RPROMPT='$(git_prompt_info)' # NOTE: Make sure to use single quotes (idk why)

This comes built-in with the Oh My Zsh git plugin, but we can customize this too!

ZSH_THEME_GIT_PROMPT_DIRTY="%{$fg[red]%} ⬡ "
ZSH_THEME_GIT_PROMPT_CLEAN="%{$fg[green]%} ⬢ "

Restart the terminal and voila!

We can even re-arrange the items if we add this additionally:

git_custom_prompt() {
    local branch=$(current_branch)
    if [ -n "$branch" ]; then
        echo "$(parse_git_dirty)$ZSH_THEME_GIT_PROMPT_PREFIX$branch$ZSH_THEME_GIT_PROMPT_SUFFIX"


My personal theme

This is the code for my personal theme which is displayed at the top of this blog post. Feel free to use it or modify it until it suits your needs 😊

local ret_status="%{$fg_bold[yellow]%}➜ " # I don't want the arrow to change colors even if the previous command was invalid.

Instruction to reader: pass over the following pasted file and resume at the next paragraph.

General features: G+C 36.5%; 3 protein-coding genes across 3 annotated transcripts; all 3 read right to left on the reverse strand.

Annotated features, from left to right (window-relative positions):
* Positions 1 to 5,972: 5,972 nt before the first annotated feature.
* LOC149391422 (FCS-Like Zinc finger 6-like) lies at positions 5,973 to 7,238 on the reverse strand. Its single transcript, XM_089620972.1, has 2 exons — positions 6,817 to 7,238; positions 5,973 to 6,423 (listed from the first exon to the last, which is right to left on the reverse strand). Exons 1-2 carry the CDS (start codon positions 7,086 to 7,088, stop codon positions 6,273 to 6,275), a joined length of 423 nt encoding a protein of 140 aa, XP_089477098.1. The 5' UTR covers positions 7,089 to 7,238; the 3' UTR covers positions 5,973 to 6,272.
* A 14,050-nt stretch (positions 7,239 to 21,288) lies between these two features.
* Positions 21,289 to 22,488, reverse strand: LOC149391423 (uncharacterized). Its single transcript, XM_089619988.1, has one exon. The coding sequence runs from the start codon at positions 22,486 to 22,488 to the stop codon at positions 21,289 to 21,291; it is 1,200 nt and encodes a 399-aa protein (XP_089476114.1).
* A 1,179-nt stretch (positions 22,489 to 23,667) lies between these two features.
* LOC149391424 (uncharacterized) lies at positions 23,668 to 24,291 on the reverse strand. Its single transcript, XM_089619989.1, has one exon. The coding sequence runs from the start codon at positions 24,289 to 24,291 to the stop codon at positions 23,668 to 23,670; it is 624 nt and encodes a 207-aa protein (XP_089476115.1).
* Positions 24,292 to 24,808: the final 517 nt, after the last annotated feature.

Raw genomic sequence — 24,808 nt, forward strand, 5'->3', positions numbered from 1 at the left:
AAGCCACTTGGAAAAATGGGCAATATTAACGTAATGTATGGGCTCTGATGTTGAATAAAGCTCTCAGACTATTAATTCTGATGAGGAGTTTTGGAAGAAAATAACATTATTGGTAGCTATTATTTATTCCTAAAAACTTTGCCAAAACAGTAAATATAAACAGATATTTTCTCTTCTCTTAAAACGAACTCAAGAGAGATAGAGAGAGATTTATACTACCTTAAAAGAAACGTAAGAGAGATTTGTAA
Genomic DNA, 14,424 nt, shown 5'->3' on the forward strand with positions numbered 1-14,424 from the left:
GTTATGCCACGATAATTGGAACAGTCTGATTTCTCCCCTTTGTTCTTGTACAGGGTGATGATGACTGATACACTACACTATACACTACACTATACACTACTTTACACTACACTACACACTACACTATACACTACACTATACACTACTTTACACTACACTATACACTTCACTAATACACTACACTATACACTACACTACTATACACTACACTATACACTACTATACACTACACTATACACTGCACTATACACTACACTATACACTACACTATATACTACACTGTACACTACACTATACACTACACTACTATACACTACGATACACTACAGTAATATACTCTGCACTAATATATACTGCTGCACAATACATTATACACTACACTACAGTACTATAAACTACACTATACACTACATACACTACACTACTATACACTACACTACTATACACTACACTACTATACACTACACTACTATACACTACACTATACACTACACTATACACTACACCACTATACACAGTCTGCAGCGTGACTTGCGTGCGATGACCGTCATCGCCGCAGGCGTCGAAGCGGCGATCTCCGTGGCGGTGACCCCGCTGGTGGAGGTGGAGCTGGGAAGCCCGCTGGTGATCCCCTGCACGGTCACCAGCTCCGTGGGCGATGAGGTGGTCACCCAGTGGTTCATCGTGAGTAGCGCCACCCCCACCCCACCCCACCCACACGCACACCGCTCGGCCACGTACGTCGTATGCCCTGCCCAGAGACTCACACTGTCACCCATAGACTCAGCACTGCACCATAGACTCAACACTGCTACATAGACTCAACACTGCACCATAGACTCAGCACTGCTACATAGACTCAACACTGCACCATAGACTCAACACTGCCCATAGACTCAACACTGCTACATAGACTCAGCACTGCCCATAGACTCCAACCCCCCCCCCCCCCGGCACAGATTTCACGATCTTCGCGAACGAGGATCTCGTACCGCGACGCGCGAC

local path_string="%{$fg[cyan]%}%2~%{$reset_color%}" # Only show the last two folders

# ***** GIT STUFF *****


colorize() {
  echo "%F{$1}$2%f"

git_rebase_check() {
  git_dir=$(git rev-parse --git-dir)

  if test -d "$git_dir/rebase-merge" -o -d "$git_dir/rebase-apply"; then
    echo $GIT_REBASE

git_remote_check() {
  local_commit=$(git rev-parse "@" 2>&1)
  remote_commit=$(git rev-parse "@{u}" 2>&1)
  common_base=$(git merge-base "@" "@{u}" 2>&1) # last common commit

  if [[ $local_commit != $remote_commit ]]; then
    if [[ $common_base == $remote_commit ]]; then
      echo $GIT_UNPUSHED
    elif [[ $common_base == $local_commit ]]; then
      echo $GIT_UNPULLED

git_symbol() {
  echo "$(git_rebase_check) $(git_remote_check)"